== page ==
Hand Truck or Dolly… what you call this device really depends on where you come from. For us, this simple machine has been a huge time saver. We use this hand truck to move our chicken tractors each day. We raise a few hundred broiler (meat) chickens each year on our farm, and I gave a small overview of that endeavor in a previous article. Previously, we used a standard household or moving type hand truck; this did do the job, but it was harder and took two people to move the chicken tractor (one person to hold the hand truck and one to pull the tractor from the other side).

BK_Chicken_Tractor_Hand_Truck_06

The hand truck in action. The wheels are under the chicken tractor as we pull from the other side of the tractor.

With our new hand truck, based on the Salatin design, the chore of moving the chicken tractors now only takes one person. It is also easier to move the tractors; it is smoother and more steady. This hand truck is not sold anywhere. We found a local welder/fabricator who was able to create this with the photos and drawings we gave him.

Here are some photos of the hand truck:

BK_Chicken_Tractor_Hand_Truck_02

Our Salatin-style chicken tractor hand truck. Just to be clear, it is laying on it’s back right now. It’s important the handle bends forward (up in the image) so that when it slides, the handle doesn’t catch on anything.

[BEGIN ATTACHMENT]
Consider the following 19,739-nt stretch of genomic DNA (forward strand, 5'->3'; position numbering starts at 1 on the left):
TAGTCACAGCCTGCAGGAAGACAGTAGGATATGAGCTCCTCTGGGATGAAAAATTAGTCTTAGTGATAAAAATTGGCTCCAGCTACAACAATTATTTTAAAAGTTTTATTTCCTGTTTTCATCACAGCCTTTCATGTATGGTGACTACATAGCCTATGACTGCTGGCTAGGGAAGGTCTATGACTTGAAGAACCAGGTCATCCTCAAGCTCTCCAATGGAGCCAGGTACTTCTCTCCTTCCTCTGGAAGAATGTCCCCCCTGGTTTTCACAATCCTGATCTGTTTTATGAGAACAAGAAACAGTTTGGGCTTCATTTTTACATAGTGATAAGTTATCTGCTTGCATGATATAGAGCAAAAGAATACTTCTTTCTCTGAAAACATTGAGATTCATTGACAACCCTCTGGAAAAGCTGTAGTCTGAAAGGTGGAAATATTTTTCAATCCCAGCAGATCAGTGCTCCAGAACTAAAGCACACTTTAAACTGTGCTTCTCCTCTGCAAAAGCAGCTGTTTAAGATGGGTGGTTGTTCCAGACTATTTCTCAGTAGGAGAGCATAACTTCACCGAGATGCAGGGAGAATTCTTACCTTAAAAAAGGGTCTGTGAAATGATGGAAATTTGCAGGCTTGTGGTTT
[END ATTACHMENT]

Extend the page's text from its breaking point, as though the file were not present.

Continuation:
BK_Chicken_Tractor_Hand_Truck_03

Here is a photo of the outside of the wheel. It’s important that the foot has an extension so that it can slip under the edge of the chicken tractor.

 

BK_Chicken_Tractor_Hand_Truck_04

Here is a photo of the inside of the wheel. It’s important that the axle sits away of the angled piece . The foot scoops under the chicken tractor, then as we pull the hand truck back and down, the wall of the chicken tractor slides down and rests behind the axle. Then the hand truck will not flip back up when we pull the chicken tractor.

 

BK_Chicken_Tractor_Hand_Truck_05

Note that we cut down the stop on the legs of the hand truck. These stops are important to prevent the tractor from sliding back, especially when the tractors are on hills. But in our original version, the stops stuck out too far and caught on the wire walls of the chicken tractor.

 

Subscribe to TCPermaculture.com and receive updates whenever a new article is posted!